With the beginning of every season of Downton Abbey, socially media explodes with excitement. Women (and men) all over the world anticipated what season four would bring. (The cast has observed, too, that American viewers take on a “hysteria” about the show that is unknown among British fans, even though the show was created in England.) The principle question among fans, going into season four, was how the death of a lead character, Matthew, would be followed up. Season three ended with the joyous birth of Matthew’s first-born child, and his sudden death in a car crash just hours later as he traveled to share the news with family. Leaving behind a grieving wife, a fatherless child, and a massive estate, what would writer Juilan Fellowes do with Matthew’s memory and all that he left behind?
Season five takes place several months after Matthew’s death/his son’s birth. Mary (played by Michelle Dockery), his widow, has not been able to pull herself out of grief. She is despondent and uninterested in the baby, who is cared for by a nanny almost constantly. Mary’s excessive grieving is fostered by her father, Lord Grantham, who urges the rest of the family to leave her alone until she becomes better in her own time. But Mary’s grandmother, played by Maggie Smith, sees the heart of the problem at its core: someone needs to love Mary, and straightforwardly tell the young mother that her period of mourning must be definitively ended at some point; otherwise, she will spend her life living in the land of the dead and her child will grow up without her.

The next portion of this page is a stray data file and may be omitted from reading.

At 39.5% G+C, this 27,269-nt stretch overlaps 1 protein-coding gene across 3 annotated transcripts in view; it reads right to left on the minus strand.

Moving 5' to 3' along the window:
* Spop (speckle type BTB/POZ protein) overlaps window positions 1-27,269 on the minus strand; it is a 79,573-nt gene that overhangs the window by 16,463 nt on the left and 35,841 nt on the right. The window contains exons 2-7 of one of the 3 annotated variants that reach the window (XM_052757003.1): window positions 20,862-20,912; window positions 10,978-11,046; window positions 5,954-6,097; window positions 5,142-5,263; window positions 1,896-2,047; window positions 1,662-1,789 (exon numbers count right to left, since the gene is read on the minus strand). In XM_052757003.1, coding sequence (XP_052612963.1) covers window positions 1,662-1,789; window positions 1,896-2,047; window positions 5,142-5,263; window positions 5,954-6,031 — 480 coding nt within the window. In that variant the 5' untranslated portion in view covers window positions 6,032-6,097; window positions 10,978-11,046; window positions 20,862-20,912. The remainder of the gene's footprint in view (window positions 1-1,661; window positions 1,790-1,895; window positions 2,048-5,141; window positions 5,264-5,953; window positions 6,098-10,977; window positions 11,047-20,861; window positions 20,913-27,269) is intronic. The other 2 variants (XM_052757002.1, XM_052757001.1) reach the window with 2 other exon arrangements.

The Dowager (Mary’s grandmother) takes this duty upon herself, and the scene begins as the she enters Mary’s bedroom, and Mary acknowledges that her behavior at dinner (she was set off by comments about duties left behind at Matthew’s death) was probably inappropriate.
Dowager: My dear, I’m not really very interested in whether you behaved badly or well.
Dowager: No, I’m not your governess. I’m your grandmother.
Mary: And the difference is?
Dowager: The difference is, I love you.
Mary: Of course you do. I’m sorry.
Dowager: Mary, you’ve gone through a hideous time. But now you must remember your son. He needs you very much.
Mary: I know. The truth is, I don’t think I’m going to be a very good mother.
Dowager: Why not?
Mary: Because somehow, with Matthew’s death, all the softness that he found in me seems to have dried up and drained away. Maybe it was only over there in his imagination.
Dowager: My dear, there’s more than one type of good mother. The fact is, you have a straightforward choice before you: You must choose either death, or life.
Mary: And you think I should choose life?
The answer is obvious, and from this point forward Mary makes a concerted effort to re-enter the “land of the living” and to be present as a mother for her young son.